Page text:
Juvenile Crime: An Alarming Development
In today’s society, crime, an act that is intentionally done to violate the law, has become more and more frequent. The majority of people believe that no crime should go unpunished. There is a serious controversy in the United States on whether or not minors should be treated and tried as adults. By the 1920’s, most states in the United States had separate juvenile justice systems. The juvenile system developed different procedures, provided separate courtrooms, and opened separate institutions for housing youthful offenders. Lawmakers feel that even though juveniles have their own system if they commit an adult crime they should be prepared to do the adult time. The juvenile justice system was developed on the principle that youth are less developed mentally than adults; in addition they are more susceptible to intervention and should be dealt with in a different manner.
In recent years, most states have changed their juvenile laws doing away with the minimum age requirements on transferring juveniles to the adult court system. Though many states allow only children 14 and older to be prosecuted as adults, others have set younger minimum ages . . . or no limit at all (Talbot 728). Twenty-three states currently have no minimum age. Some would disagree with the minimum age based solely on the fact that juveniles are committing more heinous crimes and need to be held responsible. Others agree, believing that juveniles have not fully developed mentally due to the fact that they have not lived, learned, or matured completely. Juvenile advocates believe youth should be punished but also rehabilitated and given a second chance at life.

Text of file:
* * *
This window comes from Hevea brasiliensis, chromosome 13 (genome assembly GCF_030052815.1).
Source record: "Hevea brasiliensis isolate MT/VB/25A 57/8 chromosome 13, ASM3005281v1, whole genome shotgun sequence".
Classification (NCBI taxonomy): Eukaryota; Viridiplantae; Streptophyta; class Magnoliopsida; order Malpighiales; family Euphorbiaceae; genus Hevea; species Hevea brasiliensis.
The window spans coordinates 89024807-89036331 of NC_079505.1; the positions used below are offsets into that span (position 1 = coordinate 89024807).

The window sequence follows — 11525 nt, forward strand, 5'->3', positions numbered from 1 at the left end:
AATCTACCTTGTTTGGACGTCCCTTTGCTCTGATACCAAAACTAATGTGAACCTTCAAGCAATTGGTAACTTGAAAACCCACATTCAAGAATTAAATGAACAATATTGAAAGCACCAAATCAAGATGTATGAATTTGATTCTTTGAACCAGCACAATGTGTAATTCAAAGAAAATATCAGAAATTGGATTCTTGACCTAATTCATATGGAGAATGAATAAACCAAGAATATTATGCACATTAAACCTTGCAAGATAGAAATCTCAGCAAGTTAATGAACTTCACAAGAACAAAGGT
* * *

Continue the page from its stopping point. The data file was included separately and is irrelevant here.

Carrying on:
An adult tried and convicted of first-degree murder can be sentenced to life in prison with out parole or possibly the death penalty depending on the laws in the state the crime was committed. This means that a juvenile tried and convicted of the same crime in adult court faces the same...